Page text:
Facebook’s cryptocurrency announcement was a seismic event, and it has nothing to do with Bitcoin or a digital bubble. The implications go way beyond the tech sector and could eventually affect massive sectors of the global economy. Even if Facebook’s product ultimately fails, the announcement is the long-awaited inflection point for industries and governments to start learning what blockchain is, and how it might change the way they operate.
Facebook’s new cryptocurrency “Libra” — supported by a digital infrastructure called Calibra — is intended to allow users of their social media platforms to easily send money or conduct transactions anywhere in the world for a small fee. If only 5 percent of Facebook’s 2.7 billion daily active users send money through their new system, Facebook will immediately have three times more of Venmo’s active users and rival Citibank in terms of a customer base. The token and its digital ecosystem will be overseen by the Switzerland-based Libra Association, which already counts companies like Visa, MasterCard, Spotify and Uber as members.
The integration of a peer-to-peer payment system into the world’s largest social network is what makes this such an important step. This could have the two-fold effect of 1) providing financial infrastructure for a wide swath of traditionally unbanked communities around the world; and 2) introducing cryptocurrencies into mainstream use overnight for hundreds of millions of people and businesses on a platform where they already spend much of their day. Where Facebook was the first interaction with the online world for so many, it could also provide their first encounter with more sophisticated financial planning and instruments — creating entirely new markets around the globe. And as Facebook introduces these consumers to digital assets, the new economies generated could well be cryptocurrency-based, providing a doorway to investment in other digital coins.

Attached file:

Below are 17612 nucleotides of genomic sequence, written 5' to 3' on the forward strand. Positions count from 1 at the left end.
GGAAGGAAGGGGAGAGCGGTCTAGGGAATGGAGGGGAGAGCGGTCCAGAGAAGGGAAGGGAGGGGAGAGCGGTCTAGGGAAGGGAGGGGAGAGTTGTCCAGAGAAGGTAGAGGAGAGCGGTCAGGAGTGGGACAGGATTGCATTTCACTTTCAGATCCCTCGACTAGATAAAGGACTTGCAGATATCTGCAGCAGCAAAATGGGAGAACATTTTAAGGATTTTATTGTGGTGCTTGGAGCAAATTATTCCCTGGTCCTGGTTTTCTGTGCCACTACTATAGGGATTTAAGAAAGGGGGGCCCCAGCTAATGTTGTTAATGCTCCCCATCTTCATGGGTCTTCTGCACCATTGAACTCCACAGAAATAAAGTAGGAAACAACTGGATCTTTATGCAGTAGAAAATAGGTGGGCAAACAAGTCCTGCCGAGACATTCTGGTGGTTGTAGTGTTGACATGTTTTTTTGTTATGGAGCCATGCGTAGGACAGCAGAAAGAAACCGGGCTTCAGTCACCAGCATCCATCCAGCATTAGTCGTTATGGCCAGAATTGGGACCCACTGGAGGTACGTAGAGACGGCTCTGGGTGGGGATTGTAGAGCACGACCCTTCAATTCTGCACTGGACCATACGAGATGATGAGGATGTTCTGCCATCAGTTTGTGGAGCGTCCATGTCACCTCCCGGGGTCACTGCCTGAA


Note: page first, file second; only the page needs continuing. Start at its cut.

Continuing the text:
Facebook’s entry into what has long been considered a “fringe” market legitimizes a space that institutional investors have long been wary of. In the 10 years since Bitcoin was first launched, industry analysts have waited for the moment that cryptocurrencies would hit the mainstream. This may well be it, providing a cashless means of storing or exchanging value with other users almost instantaneously. Libra will likely push other traditional financial institutions toward adopting or integrating certain aspects of the digital economy into their own offerings.
Before any of these systemic changes take place, Facebook’s entry into the digital currency space raises a whole host of policy and regulatory questions, many of which face a long road through Washington to reach a resolution. There will be battles over who gets to regulate the token, the ecosystem and the transactions that will take place over Facebook, and whether it increases antitrust questions already dogging the global giant. Law enforcement agencies will investigate its possible use for money laundering and terrorist financing. Central banks will be attentive to cross-border payments that go around them, and tax authorities will not be quiet.
It is an obstacle-rich environment that Facebook will confront and need to overcome. Facebook’s disruption in this sector may have lasting impacts on global commerce, and will certainly provoke a response from the many companies and interests it will be challenging.
The Silicon Valley tech company has faced intense scrutiny from regulators for months before the Libra announcement over personal security and data privacy concerns, and already Chair of the House Financial Services Committee Maxine Waters has called on Facebook to pause the Libra project.
Navigating these minefields will require serious time and effort. Companies of all sizes should be thinking about how they will be impacted by regulatory action in Washington — and whether their voice will be heard as this framework is developed and enacted. Innovators in the cryptocurrency space should be focused on what they do best, which is where those of us inside the beltway can help. Clearly, we’re on the cusp of serious change — and disruption. Given all the legal, regulatory and policy debates to come, people and businesses alike need the appropriate tools to navigate the storm.
• Craig Stevens is a partner at DCI Group, an independent public affairs firm based in Washington, D.C., where he leads the firm’s cryptocurrency practice.